Average household waste in HRM up 10 per cent during pandemic

Click to play video: 'Halifax man has taken to garbage picking while on his daily walks' Halifax man has taken to garbage picking while on his daily walks
Litter isn’t just an eyesore it’s a serious problem for the environment. That’s why one Halifax man has taken to garbage picking while on his daily walks. As Jesse Thomas has more. – Jun 18, 2021

With a move to online shopping and ordering take-out meals to support local restaurants becoming the new normal, it may not come as a surprise that household waste across the Halifax Regional Municipality has shot up by 10 per cent during the pandemic.

“We’re seeing about a 10 per cent increase in garbage, recycling and compost coming from residential homes,” said Kirk Symonds, education and program delivery leader with HRM’s Solid Waste Resources.

Prior to the pandemic, Symonds said Nova Scotia was making great advancements in reducing the single-use plastics, and officially banning single-use plastic bags at retail stores in October, to keep plastic out of the environment and at landfills, only to see the return during the pandemic.

“We were making huge strides in reducing single-use plastic items, like huge portions of straws and take-out cups,” said Symonds. “But that all got put on hold because of safety regulations during the pandemic.”

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Read more: Halifax council aims to crack down on illegal dumping with beefed-up bylaw

With more trash comes litter, it seems the two go hand-in-hand together, said Brian Cooper, he’s noticed more litter along the streets during the pandemic and it spurred him to do something about it.

“I wasn’t going to pick things up with my hands so I went out and bought a picker-upper,” said Cooper.

That was more than 15 months ago and Cooper has been picking up litter in Halifax’s Southend, ever since, only taking 10 days off from his cleanup hikes.

“I noticed a lot more litter around the city,” he said. “And I’m not one just to go out for walks, so I thought I would pick up trash along the way.”

Cooper will walk nearly three hours a day and cover nearly seven kilometres of downtown streets, he’s picked up all kinds of debris.

“You name it and I’ve picked it up, every clothing item possible,” said Cooper. “Sometimes items you don’t want to pick up.”

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Cooper says with the pandemic there’s a lot of personal protective equipment, like gloves and facemasks, he’s keeping a running tally on how many facemasks he finds on the ground.

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“My highest is 62 masks in one day,” said Cooper. “I’ll pick up anywhere from 20 to 30 masks a day.”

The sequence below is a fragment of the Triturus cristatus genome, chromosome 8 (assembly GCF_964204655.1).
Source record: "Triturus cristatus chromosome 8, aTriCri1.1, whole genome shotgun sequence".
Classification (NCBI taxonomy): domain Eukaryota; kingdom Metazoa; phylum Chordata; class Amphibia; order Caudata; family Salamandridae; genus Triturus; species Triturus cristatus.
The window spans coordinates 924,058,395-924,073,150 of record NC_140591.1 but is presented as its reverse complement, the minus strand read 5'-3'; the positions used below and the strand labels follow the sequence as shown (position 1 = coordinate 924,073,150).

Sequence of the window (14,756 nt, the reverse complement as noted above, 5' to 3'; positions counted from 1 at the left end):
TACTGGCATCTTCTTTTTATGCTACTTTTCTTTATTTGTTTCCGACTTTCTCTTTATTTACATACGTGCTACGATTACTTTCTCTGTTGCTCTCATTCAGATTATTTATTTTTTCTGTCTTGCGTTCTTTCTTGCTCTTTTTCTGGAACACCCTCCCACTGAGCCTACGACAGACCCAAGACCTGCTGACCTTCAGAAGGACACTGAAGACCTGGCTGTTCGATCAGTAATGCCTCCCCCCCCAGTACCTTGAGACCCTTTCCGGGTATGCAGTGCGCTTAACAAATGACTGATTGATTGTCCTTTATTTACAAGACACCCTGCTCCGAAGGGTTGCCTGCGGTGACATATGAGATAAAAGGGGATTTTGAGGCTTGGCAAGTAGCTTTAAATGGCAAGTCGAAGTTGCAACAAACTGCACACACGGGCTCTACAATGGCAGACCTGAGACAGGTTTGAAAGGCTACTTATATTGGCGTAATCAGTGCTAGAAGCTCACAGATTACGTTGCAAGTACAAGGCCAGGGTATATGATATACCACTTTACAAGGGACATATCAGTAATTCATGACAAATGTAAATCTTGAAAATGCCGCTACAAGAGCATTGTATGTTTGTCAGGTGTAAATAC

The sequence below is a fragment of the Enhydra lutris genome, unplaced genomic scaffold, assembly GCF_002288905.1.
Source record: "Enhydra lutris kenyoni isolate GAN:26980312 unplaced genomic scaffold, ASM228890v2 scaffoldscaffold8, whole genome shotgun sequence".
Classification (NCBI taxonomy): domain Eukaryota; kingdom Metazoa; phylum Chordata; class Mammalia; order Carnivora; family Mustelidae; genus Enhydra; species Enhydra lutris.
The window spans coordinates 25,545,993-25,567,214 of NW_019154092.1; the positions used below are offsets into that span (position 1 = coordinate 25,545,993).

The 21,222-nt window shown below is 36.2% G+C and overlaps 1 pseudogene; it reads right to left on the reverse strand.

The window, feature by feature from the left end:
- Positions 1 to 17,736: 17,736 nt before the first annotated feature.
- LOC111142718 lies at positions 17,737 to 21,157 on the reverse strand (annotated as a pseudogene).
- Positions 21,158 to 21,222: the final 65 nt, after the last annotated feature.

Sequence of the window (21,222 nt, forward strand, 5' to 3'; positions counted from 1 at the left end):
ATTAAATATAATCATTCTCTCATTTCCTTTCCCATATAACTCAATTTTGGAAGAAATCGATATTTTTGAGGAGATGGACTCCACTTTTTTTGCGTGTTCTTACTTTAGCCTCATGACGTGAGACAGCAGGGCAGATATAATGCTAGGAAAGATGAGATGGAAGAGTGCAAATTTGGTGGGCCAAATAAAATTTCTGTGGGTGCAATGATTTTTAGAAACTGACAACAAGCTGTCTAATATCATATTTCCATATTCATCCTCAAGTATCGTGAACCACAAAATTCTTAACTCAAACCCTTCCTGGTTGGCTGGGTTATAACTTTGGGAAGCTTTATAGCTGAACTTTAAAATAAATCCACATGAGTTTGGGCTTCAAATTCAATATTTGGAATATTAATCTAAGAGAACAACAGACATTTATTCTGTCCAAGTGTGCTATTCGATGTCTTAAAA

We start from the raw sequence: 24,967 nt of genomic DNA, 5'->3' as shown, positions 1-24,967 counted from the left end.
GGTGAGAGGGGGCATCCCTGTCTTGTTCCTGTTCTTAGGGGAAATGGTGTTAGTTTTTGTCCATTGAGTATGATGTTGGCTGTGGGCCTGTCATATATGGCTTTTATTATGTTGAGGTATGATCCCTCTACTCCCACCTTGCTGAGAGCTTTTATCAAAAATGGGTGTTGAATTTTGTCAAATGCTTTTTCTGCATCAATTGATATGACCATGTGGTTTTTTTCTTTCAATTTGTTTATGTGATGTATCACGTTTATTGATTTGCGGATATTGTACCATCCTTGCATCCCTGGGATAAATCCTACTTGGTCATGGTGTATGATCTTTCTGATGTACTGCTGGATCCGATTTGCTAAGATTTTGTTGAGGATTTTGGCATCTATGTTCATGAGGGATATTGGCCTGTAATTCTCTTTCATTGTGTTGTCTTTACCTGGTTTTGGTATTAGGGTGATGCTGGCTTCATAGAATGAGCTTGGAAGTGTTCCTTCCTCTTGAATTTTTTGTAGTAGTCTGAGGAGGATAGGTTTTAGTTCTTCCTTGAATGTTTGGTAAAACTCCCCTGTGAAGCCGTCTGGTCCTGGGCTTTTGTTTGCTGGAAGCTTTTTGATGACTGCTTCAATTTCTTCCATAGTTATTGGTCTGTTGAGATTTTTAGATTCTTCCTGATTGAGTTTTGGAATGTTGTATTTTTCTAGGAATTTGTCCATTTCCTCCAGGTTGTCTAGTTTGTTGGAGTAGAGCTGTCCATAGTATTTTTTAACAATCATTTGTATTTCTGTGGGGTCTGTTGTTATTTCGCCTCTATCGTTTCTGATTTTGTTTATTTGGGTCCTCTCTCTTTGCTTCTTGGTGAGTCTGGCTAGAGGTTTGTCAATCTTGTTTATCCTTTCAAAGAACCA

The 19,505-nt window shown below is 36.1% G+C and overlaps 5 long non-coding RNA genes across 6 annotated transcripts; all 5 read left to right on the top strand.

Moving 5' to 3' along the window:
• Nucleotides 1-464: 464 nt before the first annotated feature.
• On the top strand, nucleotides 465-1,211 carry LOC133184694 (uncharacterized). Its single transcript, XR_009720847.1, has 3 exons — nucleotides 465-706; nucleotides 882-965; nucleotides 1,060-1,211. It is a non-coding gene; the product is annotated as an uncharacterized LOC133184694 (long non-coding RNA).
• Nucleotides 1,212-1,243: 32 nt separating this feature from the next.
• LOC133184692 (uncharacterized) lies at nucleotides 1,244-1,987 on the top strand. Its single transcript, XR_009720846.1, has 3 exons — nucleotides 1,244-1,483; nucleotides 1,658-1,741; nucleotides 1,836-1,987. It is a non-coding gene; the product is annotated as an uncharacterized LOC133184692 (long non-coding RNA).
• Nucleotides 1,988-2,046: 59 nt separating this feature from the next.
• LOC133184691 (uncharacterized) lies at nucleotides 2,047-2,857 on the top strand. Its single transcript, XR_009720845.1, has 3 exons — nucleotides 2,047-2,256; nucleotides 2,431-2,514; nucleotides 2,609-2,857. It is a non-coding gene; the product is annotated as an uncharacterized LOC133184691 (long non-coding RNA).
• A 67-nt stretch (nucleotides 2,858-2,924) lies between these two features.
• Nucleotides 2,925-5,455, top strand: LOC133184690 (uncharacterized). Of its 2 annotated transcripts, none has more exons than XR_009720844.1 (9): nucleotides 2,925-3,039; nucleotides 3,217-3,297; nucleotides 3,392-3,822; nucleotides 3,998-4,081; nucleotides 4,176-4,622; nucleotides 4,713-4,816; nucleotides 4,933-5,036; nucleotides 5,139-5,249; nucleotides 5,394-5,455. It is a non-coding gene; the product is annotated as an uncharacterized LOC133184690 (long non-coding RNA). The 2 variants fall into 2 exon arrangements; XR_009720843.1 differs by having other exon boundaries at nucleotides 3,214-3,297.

The litter isn’t just an eyesore, it’s bad for the environment, said Alanna McPhee, director of programs and development with Divert NS, a not-for-profit that has been championing recycling initiatives across Nova Scotia for the past 20 years.

This week Divert NS launched a province-wide litter audit, taking stock of debris left along roadways across the province.

“The roadside litter audit is something that hasn’t been done in Nova Scotia since 2008,” said McPhee. “We’re in the midst of running that process, which is going out and getting in the ditches and finding out what’s actually in the ditches, how much of it and if the brand is visible also categorizing the brand.”

‘A really big problem’

There are three parts to the litter study which include a behavioural research focus said McPhee, digging into what drives people to litter in the first place, with the study finding being released in the fall with an awareness campaign to follow.

“We’re trying to understand this behaviour a bit better,” said McPhee. “Because the one thing in Nova Scotia is we have a strong culture of recycling but for whatever reason, litter is a really big problem here.”

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Cooper said he’ll continue to pick up litter on his daily walks, it’s led to a lot of trash talk on the street level and people sharing their appreciation for his cleanup efforts.

“I’ve had people stop their cars to thank me, honk their horns,” said Cooper. “That’s been the best part.”

The most common question Cooper gets asked, is he getting paid?

“No, I’m just a volunteer,” said Cooper.

Symonds says the municipality has seen an increase in complaint calls for litter and garbage during the pandemic and they’ve revived an ad campaign and slogan titled, “Let’s be clear. Litter doesn’t belong here.”

Read more: ‘A lot of it I think is laziness’: residents highlight litter issues around HRM

The video and photographer ad series was introduced prior to the pandemic, but ads were brought back again and posted heavily on a range of social media platforms.

“We decided to promote it heavily based on the pandemic,” said Symonds. “We heard that litter was a problem again, we saw the problem and we started running that program again.”

Public health restrictions at points didn’t allow for community litter pickup programs like “The Great Nova Scotia Pick-Me-Up” and the “Nova Scotia Adopt-A-Highway” programs couldn’t operate based on public health gathering limits.

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“There were certain points we simply couldn’t clean up litter,” said Symonds. “We couldn’t have groups out there and we couldn’t promote it and I think that’s why a lot of people see litter as being a bigger problem.”

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